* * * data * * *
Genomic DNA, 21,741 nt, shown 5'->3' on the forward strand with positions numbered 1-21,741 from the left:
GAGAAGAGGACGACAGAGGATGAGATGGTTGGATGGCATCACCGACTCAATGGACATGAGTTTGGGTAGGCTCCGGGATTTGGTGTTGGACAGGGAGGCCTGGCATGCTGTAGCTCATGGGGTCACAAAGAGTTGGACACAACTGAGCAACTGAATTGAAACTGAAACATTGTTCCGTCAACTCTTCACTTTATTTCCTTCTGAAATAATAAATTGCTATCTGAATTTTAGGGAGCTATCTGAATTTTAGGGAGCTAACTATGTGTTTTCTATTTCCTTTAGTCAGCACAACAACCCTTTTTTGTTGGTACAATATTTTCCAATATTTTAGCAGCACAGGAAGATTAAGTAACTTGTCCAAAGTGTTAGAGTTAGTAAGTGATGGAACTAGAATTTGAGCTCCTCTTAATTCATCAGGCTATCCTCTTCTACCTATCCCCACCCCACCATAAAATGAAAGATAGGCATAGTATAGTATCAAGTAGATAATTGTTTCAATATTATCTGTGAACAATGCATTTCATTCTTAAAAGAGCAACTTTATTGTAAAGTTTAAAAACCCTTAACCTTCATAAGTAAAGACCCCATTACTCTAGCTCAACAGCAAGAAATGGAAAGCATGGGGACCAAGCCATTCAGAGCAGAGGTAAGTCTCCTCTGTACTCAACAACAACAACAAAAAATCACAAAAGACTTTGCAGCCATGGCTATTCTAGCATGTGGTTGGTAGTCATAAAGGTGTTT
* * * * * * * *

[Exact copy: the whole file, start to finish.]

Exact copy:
Genomic DNA, 21,741 nt, shown 5'->3' on the forward strand with positions numbered 1-21,741 from the left:
GAGAAGAGGACGACAGAGGATGAGATGGTTGGATGGCATCACCGACTCAATGGACATGAGTTTGGGTAGGCTCCGGGATTTGGTGTTGGACAGGGAGGCCTGGCATGCTGTAGCTCATGGGGTCACAAAGAGTTGGACACAACTGAGCAACTGAATTGAAACTGAAACATTGTTCCGTCAACTCTTCACTTTATTTCCTTCTGAAATAATAAATTGCTATCTGAATTTTAGGGAGCTATCTGAATTTTAGGGAGCTAACTATGTGTTTTCTATTTCCTTTAGTCAGCACAACAACCCTTTTTTGTTGGTACAATATTTTCCAATATTTTAGCAGCACAGGAAGATTAAGTAACTTGTCCAAAGTGTTAGAGTTAGTAAGTGATGGAACTAGAATTTGAGCTCCTCTTAATTCATCAGGCTATCCTCTTCTACCTATCCCCACCCCACCATAAAATGAAAGATAGGCATAGTATAGTATCAAGTAGATAATTGTTTCAATATTATCTGTGAACAATGCATTTCATTCTTAAAAGAGCAACTTTATTGTAAAGTTTAAAAACCCTTAACCTTCATAAGTAAAGACCCCATTACTCTAGCTCAACAGCAAGAAATGGAAAGCATGGGGACCAAGCCATTCAGAGCAGAGGTAAGTCTCCTCTGTACTCAACAACAACAACAAAAAATCACAAAAGACTTTGCAGCCATGGCTATTCTAGCATGTGGTTGGTAGTCATAAAGGTGTTT